In the stock market, a special "sister" relationship occasionally forms between two stocks. For one reason or another, stocks become "paired" and trade in tandem with one another. This synchrony usually arises because of the unique characteristics of the underlying companies, such as a common product, service, or goal. These "sister" or "paired" stocks trade in similar ways, especially when news hits the wires.
The trading correlation between stocks can be tight or loose, and the correlation can range from inverse to positive. In order to explore this unique market phenomenon, we will look at several real-world examples that are relevant to trading during April 2012: 1) VVUS-ARNA, 2) TRP-ENB, 3) PGLC-CRGC, and finally 4) ZNGA-FB.
Sister Pair #1: VVUS-ARNA
Vivus (VVUS) and Arena Pharmaceuticals (ARNA) are both in the obesity business. Both companies develop clinical drug treatments for the disease and, it seems, are fiercely competing for FDA approval in the same market. Recently, these two stocks have begun trading as paired stocks due to this similar, competitive goal.
During the past week, significant news was released regarding the FDA's opinion of the safety profile of obesity drugs on the cardiovascular system. An FDA panel recommended that companies pursuing obesity drug treatments either come up with new clinical trials to determine the impact of their anti-obesity drugs on heart attacks, or else look at existing data on human trials done prior to drug approval. The news had an immediate impact on the stock price of both Vivus and Arena, and both stocks traded with typical "paired" behavior. (Note that this does not mean that every price tick is reflected in the other stock, but this does mean that almost all news for one company will affect the other company in some way.)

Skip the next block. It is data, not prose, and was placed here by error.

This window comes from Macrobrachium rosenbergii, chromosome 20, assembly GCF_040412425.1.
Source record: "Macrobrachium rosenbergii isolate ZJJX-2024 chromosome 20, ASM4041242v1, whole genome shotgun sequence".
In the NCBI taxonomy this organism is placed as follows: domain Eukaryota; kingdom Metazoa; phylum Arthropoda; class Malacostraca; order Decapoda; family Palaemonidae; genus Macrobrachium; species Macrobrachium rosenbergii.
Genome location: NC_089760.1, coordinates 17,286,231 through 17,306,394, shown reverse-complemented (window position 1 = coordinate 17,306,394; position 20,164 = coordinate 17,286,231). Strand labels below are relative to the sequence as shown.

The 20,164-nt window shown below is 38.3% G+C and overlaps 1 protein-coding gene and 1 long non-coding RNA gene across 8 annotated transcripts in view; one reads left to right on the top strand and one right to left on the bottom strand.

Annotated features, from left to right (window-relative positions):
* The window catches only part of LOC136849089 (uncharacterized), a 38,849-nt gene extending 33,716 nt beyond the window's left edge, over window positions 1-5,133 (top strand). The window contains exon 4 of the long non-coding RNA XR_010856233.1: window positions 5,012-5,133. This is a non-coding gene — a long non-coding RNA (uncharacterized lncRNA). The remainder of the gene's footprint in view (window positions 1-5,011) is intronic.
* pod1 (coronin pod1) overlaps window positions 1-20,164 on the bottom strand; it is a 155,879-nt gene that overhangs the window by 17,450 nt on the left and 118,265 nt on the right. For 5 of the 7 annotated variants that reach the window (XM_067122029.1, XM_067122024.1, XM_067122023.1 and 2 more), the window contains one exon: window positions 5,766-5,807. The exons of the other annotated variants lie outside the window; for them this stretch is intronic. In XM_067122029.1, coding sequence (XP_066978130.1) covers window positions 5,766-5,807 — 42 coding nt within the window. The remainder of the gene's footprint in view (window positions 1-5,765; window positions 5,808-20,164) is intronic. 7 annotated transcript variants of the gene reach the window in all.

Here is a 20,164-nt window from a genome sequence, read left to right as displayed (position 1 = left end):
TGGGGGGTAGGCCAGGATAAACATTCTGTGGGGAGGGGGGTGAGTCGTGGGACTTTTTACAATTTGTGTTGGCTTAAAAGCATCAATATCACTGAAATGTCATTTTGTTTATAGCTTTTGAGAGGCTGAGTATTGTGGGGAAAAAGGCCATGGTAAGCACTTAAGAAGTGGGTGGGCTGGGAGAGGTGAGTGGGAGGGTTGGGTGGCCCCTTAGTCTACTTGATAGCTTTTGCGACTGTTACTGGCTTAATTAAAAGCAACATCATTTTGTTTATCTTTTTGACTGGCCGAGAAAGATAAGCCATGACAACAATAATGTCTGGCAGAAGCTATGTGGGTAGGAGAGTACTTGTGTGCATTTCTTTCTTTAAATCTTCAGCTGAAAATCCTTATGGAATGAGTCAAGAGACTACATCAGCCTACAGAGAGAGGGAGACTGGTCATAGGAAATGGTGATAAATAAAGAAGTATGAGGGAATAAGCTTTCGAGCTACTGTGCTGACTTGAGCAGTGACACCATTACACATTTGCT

Many traders were confused about Vivus' and Arena's reaction to the FDA news. Some thought that the news was negative for Vivus, similar to the dreaded Complete Response Letter that so often sends stock prices crashing. However, the panel recommendation was more of a precautionary safety measure and did not impact the likelihood of approval of one company over the other, since the recommendation was a blanket recommendation for all obesity drugs. Indeed, a FDA spokesperson later hinted that the approval processes was not derailed. In reaction to this news, the stock prices of both Vivus and Arena rose.
This paired behavior in the stock prices of Vivus and Arena underscores investors' perception of their similarities, as well as market dynamics that couple the two stocks, especially during moments of news relating to their similar medications for obesity. Studying the stock price charts over the last few months, it is evident that the two stocks are becoming coupled more tightly as we approach the final FDA decision on their drug applications. Indeed, Vivus rallied 50% in early February 2012 and later plateaued. Similarly, Arena rallied 50% in early March, subsequently plateauing at around $3 per share.
Sister Pair #2: TRP-ENB
A lesser-known paired stock relationship exists between TransCanada (TRP) and Enbridge (ENB). Both stocks operate in the oil transportation sector, have rallied a little over six percent during the past half year, and share a similar beta: 0.74 and 0.66, respectively. However, the reason for their pairing is not merely technical.
These two stocks are coupled because they are hunting the same "whales" (whales are big customers with deep pockets). Specifically, both companies are competing for oil transportation fees from the Canadian oil sands to the U.S. and the Gulf of Mexico. As most Canadians know, oil sands mining is a booming sector with potential revenue in the billions of dollars.